Let’s Play The Sector Shuffle

Hewlett Packard purchased Compaq this morning
to create what will soon become the world’s largest manufacturer of computers
that break down a lot. Without a doubt, this should launch our friend, Jack
“In the Box” Baroudjian into a tirade of “BUY! BUY! BUY! BUY!”
this morning on bubblevision.

Remember, it was the Microsoft court decision
several weeks ago when Microsoft was trading $75 that, according to Jack’s
flawless judgement, would propel the Nasdaq on a prolonged rally. Well, that
didn’t exactly play out, and Microsoft lost nearly 17 points, or 20% of its value,
from that big cheerleading session. Heck, of course Jack’s reasoning was flawed,
and of course his call for the Nasdaq to rally on that event was as successful
as the mass rollout of DSL throughout the country, but don’t lose your
perspective: It made for one darn great morning of television — and that,
folks, is all that really matters.

OK, back to strategizing. Over the weekend I was reading a lot of value fund
managers writing about their evaluation criteria in choosing stocks for their
portfolios. One recurrent theme was their ability to identify stocks that were
“undervalued” or “underloved” by the public and Wall Street
and buying these stocks if they had positive underlying fundamentals and cash
flow. This seems reasonable, as we were all taught to buy low and sell high,

Well, digging a little deeper into the holdings in these portfolios
reveal a lot of mid-cap names that have seen share prices skyrocket over the
past 12-15 months, as well as primary, secondary and tertiary healthcare-related
stocks that have also seen their share prices grow by triple digits since the
technology sector has hit the skids. With the great majority of these stocks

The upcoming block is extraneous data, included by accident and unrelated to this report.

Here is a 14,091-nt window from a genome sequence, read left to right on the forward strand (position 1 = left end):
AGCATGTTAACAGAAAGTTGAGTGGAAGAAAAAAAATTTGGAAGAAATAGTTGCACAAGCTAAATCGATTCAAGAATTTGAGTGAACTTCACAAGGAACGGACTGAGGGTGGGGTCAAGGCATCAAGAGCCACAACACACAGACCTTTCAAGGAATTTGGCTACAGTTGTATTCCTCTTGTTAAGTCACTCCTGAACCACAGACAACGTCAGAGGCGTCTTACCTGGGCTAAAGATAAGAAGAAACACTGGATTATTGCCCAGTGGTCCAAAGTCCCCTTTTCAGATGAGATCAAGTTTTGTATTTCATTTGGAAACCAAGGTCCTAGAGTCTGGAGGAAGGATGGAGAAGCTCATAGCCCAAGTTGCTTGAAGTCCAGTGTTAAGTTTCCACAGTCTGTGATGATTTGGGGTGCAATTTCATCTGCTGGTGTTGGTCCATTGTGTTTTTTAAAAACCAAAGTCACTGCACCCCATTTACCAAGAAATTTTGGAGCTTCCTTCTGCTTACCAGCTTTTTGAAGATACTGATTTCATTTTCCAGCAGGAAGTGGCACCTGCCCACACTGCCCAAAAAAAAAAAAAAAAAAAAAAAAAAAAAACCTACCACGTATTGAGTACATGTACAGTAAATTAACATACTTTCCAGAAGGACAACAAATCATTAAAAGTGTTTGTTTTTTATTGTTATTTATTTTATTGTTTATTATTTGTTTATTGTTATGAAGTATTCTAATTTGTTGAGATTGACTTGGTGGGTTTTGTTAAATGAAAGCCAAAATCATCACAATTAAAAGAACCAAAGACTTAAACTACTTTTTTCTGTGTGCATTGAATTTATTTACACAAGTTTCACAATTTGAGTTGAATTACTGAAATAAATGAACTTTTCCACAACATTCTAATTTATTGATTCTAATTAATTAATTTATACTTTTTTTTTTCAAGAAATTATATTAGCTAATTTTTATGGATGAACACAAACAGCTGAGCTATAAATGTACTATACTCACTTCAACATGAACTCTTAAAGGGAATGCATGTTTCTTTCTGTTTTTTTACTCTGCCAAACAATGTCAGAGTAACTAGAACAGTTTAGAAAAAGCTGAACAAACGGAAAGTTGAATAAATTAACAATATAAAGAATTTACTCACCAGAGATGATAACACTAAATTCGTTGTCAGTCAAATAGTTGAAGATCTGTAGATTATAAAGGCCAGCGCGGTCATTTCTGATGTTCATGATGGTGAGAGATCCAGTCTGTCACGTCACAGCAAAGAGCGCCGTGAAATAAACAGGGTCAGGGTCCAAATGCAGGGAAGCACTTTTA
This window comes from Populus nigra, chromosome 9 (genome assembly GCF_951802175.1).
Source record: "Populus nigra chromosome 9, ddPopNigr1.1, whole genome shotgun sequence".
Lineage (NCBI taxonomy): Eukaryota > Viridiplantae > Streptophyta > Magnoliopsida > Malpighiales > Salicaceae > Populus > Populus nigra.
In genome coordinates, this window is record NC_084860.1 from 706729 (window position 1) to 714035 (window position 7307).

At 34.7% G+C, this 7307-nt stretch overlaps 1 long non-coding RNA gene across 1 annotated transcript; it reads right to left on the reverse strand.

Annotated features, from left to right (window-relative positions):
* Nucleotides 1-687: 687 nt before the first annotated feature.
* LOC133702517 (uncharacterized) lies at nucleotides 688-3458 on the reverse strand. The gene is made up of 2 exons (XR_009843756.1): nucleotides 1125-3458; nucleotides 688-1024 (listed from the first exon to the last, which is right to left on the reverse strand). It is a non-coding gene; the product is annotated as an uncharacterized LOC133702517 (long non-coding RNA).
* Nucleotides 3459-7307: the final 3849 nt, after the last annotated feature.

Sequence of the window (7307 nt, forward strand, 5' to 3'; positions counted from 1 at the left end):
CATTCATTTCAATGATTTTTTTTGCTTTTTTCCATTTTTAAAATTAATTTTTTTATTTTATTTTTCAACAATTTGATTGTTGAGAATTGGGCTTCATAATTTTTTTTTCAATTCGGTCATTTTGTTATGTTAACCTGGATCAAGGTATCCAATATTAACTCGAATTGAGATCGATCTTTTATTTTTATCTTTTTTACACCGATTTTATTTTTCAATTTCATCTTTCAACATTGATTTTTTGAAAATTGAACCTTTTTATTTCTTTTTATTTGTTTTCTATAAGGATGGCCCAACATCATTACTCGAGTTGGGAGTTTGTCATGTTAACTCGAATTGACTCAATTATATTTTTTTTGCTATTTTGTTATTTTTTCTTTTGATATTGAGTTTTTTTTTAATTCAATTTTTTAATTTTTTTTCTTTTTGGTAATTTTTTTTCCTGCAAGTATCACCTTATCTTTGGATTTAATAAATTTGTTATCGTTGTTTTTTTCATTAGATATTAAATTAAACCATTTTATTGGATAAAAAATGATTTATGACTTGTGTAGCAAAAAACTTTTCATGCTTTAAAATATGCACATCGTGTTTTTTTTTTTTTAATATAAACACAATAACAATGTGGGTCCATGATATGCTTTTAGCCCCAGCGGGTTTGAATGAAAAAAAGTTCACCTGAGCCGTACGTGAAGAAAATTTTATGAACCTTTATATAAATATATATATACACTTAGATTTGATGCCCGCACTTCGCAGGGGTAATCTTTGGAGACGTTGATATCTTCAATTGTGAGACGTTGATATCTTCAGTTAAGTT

trading at 300-700% above their historical valuations, are they still value
stocks? Or has Wall Street once again performed that magic in which they
carefully funnel public money into a handful of stocks that you MUST own and
said, “Hey. Don’t worry. They’re totally safe.”

Didn’t we see this
same type of thing in July, August and September of 2000 when, although the
Nasdaq was hitting the skids, stocks like Juniper Networks
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, Brocade
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and Ciena
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were all hitting all-time highs because Wall
Street coined them the “must-own-totally safe” tech stocks that would
never incur any type of earnings or growth downturn? One year later, we can see
how wrong they were. The funny thing is, Wall Street didn’t believe their own
hype — they used the funneling of money into JNPR and BRCD as an opportunity to
sell their holdings and, for many, to get short. Rest assured, John Doe who
lives at 1234 Main Street is the only guy who can’t find a chair once the music

So, this morning with (as Bill Fleckenstein calls her) the Queen bingo caller
singing the praises of Tenet Healthcare
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for yet another week and the
Nasdaq certainly looking as if a significant oversold bounce is somewhere in the
offering, we can’t help but wonder if THC (which is up nearly 500% in the past
12 months or so) is finally becoming one of those stocks that is perhaps too
OVERloved and OVERhyped, much as JNPR and BRCD were last summer.

If you wait
around long enough, we will probably witness a catastrophe in the sector that
will totally strike Wall Street by surprise (yeah, right), at which time the big
boys will shrug their shoulders and proclaim, “Well, we are taking profits
in the sector, but we believe in the long-term success and growth in the
healthcare industry.” That will be very reassuring to the millions who
are buying at these lofty prices.